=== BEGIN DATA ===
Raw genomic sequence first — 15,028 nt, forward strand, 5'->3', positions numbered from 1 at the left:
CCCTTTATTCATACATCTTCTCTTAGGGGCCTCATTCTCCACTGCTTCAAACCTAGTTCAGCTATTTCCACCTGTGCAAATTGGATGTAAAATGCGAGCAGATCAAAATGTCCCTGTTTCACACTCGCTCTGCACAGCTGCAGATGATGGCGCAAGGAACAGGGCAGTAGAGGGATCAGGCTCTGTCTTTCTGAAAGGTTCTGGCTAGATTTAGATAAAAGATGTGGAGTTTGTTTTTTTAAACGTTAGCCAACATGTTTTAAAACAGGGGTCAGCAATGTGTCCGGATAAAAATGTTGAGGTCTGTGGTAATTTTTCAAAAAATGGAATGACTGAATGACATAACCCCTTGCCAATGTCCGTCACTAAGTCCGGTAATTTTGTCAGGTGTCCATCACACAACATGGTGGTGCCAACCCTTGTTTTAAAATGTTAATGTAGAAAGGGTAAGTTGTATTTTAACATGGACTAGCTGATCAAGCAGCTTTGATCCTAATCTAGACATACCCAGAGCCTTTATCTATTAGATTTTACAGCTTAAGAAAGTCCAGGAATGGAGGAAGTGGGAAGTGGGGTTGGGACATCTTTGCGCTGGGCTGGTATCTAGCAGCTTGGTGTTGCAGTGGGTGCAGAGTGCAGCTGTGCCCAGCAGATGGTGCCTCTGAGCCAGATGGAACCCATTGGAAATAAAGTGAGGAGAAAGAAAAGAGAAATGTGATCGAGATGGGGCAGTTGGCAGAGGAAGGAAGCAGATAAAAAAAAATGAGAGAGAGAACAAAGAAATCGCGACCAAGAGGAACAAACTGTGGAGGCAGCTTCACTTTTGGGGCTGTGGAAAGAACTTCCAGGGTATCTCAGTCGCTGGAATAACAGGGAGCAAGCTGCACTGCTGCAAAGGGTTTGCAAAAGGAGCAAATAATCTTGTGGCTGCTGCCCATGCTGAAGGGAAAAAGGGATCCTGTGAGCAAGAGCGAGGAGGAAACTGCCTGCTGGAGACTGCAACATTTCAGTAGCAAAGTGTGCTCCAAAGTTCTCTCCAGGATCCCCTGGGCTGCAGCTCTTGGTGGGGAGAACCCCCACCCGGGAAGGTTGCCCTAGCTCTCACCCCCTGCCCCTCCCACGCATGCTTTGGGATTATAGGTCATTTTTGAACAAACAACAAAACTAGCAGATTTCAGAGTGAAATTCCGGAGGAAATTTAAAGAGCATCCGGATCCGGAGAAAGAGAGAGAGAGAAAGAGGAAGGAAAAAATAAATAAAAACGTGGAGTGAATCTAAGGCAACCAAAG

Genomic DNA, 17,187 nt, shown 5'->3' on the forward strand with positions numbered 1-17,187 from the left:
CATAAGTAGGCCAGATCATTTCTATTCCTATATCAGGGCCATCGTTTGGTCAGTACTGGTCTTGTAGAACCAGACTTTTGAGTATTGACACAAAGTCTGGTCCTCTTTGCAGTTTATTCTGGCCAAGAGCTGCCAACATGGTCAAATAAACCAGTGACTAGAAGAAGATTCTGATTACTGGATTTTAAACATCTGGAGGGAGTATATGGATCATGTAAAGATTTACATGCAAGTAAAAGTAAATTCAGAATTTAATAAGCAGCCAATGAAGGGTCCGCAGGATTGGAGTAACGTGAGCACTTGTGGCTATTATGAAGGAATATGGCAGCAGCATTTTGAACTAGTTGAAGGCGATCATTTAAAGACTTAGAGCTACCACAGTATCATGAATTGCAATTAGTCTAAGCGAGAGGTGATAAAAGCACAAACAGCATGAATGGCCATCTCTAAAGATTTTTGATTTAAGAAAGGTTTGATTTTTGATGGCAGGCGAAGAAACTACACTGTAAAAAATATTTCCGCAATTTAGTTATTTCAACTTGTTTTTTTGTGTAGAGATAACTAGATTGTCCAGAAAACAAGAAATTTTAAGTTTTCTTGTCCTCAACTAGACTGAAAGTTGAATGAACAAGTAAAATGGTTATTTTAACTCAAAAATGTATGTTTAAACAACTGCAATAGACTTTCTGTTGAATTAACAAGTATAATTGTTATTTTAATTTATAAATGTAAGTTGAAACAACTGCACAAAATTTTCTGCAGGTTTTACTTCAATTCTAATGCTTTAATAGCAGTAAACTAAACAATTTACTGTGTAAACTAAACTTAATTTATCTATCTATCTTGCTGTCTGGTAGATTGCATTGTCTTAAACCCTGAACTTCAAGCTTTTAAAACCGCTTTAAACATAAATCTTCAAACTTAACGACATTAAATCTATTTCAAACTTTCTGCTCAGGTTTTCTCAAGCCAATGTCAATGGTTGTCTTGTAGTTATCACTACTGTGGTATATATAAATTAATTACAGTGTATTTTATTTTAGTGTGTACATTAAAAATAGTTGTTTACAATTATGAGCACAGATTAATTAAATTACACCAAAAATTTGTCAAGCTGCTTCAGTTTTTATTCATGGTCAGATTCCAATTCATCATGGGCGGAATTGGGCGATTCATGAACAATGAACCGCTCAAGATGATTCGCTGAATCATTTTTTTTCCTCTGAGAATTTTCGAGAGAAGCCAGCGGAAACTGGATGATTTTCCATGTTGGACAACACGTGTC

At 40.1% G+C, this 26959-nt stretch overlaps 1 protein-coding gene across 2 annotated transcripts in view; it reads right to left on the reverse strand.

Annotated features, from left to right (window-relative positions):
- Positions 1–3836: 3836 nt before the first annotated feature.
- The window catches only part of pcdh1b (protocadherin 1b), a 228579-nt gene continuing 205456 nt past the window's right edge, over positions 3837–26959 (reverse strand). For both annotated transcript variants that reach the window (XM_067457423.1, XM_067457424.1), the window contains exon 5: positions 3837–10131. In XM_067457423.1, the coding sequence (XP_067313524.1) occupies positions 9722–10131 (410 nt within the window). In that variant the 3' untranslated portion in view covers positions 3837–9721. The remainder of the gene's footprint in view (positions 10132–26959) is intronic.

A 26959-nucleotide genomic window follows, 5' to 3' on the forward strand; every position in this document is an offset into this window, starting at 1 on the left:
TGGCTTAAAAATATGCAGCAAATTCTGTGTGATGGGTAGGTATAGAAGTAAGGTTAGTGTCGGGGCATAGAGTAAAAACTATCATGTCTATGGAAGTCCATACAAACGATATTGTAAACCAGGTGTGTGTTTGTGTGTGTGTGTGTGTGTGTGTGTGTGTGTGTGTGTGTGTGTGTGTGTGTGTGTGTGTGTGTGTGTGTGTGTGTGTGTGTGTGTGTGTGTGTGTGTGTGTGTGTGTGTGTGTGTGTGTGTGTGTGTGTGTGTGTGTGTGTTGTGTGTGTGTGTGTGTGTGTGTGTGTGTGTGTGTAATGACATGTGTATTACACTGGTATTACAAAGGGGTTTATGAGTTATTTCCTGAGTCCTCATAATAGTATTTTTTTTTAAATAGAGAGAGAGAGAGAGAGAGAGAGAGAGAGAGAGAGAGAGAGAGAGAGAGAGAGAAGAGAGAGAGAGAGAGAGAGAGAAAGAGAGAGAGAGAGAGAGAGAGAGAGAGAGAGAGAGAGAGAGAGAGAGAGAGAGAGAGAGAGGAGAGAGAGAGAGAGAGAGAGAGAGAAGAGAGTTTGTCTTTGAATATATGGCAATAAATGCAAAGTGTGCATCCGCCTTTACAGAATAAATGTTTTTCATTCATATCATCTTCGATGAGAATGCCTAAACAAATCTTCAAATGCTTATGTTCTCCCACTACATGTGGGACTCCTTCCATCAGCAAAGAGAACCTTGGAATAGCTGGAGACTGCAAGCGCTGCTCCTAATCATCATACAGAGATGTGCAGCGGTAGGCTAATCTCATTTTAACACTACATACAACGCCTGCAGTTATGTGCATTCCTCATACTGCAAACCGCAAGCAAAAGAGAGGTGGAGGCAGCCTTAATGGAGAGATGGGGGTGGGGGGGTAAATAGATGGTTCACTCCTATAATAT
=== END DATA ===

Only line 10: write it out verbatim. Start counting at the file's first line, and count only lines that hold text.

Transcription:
TGGCTTAAAAATATGCAGCAAATTCTGTGTGATGGGTAGGTATAGAAGTAAGGTTAGTGTCGGGGCATAGAGTAAAAACTATCATGTCTATGGAAGTCCATACAAACGATATTGTAAACCAGGTGTGTGTTTGTGTGTGTGTGTGTGTGTGTGTGTGTGTGTGTGTGTGTGTGTGTGTGTGTGTGTGTGTGTGTGTGTGTGTGTGTGTGTGTGTGTGTGTGTGTGTGTGTGTGTGTGTGTGTGTGTGTGTGTGTGTGTGTGTGTGTGTGTGTTGTGTGTGTGTGTGTGTGTGTGTGTGTGTGTGTGTAATGACATGTGTATTACACTGGTATTACAAAGGGGTTTATGAGTTATTTCCTGAGTCCTCATAATAGTATTTTTTTTTAAATAGAGAGAGAGAGAGAGAGAGAGAGAGAGAGAGAGAGAGAGAGAGAGAGAGAGAGAAGAGAGAGAGAGAGAGAGAGAGAAAGAGAGAGAGAGAGAGAGAGAGAGAGAGAGAGAGAGAGAGAGAGAGAGAGAGAGAGAGAGAGGAGAGAGAGAGAGAGAGAGAGAGAGAAGAGAGTTTGTCTTTGAATATATGGCAATAAATGCAAAGTGTGCATCCGCCTTTACAGAATAAATGTTTTTCATTCATATCATCTTCGATGAGAATGCCTAAACAAATCTTCAAATGCTTATGTTCTCCCACTACATGTGGGACTCCTTCCATCAGCAAAGAGAACCTTGGAATAGCTGGAGACTGCAAGCGCTGCTCCTAATCATCATACAGAGATGTGCAGCGGTAGGCTAATCTCATTTTAACACTACATACAACGCCTGCAGTTATGTGCATTCCTCATACTGCAAACCGCAAGCAAAAGAGAGGTGGAGGCAGCCTTAATGGAGAGATGGGGGTGGGGGGGTAAATAGATGGTTCACTCCTATAATAT